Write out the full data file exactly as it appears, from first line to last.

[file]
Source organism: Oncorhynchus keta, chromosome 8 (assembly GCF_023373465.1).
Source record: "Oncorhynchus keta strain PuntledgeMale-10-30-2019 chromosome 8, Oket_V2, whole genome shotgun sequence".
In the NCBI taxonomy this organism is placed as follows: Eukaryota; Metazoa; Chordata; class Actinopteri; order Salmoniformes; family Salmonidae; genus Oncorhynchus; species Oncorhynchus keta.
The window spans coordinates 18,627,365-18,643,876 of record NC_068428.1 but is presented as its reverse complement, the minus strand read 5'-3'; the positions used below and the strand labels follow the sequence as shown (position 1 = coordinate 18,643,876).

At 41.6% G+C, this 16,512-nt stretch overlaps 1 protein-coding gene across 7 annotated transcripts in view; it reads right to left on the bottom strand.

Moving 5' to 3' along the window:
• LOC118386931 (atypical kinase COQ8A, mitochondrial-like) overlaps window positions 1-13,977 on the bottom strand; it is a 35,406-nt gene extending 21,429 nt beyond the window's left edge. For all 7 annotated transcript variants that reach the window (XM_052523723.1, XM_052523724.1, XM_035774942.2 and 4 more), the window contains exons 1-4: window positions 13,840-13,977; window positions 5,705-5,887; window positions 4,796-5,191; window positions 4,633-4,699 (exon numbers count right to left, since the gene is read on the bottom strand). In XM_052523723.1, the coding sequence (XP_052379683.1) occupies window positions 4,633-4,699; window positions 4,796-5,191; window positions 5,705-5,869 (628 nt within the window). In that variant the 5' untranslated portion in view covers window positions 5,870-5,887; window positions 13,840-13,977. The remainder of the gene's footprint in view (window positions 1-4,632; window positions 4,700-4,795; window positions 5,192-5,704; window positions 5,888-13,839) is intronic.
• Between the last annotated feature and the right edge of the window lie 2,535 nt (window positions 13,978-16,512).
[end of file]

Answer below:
Source organism: Oncorhynchus keta, chromosome 8 (assembly GCF_023373465.1).
Source record: "Oncorhynchus keta strain PuntledgeMale-10-30-2019 chromosome 8, Oket_V2, whole genome shotgun sequence".
In the NCBI taxonomy this organism is placed as follows: Eukaryota; Metazoa; Chordata; class Actinopteri; order Salmoniformes; family Salmonidae; genus Oncorhynchus; species Oncorhynchus keta.
The window spans coordinates 18,627,365-18,643,876 of record NC_068428.1 but is presented as its reverse complement, the minus strand read 5'-3'; the positions used below and the strand labels follow the sequence as shown (position 1 = coordinate 18,643,876).

At 41.6% G+C, this 16,512-nt stretch overlaps 1 protein-coding gene across 7 annotated transcripts in view; it reads right to left on the bottom strand.

Moving 5' to 3' along the window:
• LOC118386931 (atypical kinase COQ8A, mitochondrial-like) overlaps window positions 1-13,977 on the bottom strand; it is a 35,406-nt gene extending 21,429 nt beyond the window's left edge. For all 7 annotated transcript variants that reach the window (XM_052523723.1, XM_052523724.1, XM_035774942.2 and 4 more), the window contains exons 1-4: window positions 13,840-13,977; window positions 5,705-5,887; window positions 4,796-5,191; window positions 4,633-4,699 (exon numbers count right to left, since the gene is read on the bottom strand). In XM_052523723.1, the coding sequence (XP_052379683.1) occupies window positions 4,633-4,699; window positions 4,796-5,191; window positions 5,705-5,869 (628 nt within the window). In that variant the 5' untranslated portion in view covers window positions 5,870-5,887; window positions 13,840-13,977. The remainder of the gene's footprint in view (window positions 1-4,632; window positions 4,700-4,795; window positions 5,192-5,704; window positions 5,888-13,839) is intronic.
• Between the last annotated feature and the right edge of the window lie 2,535 nt (window positions 13,978-16,512).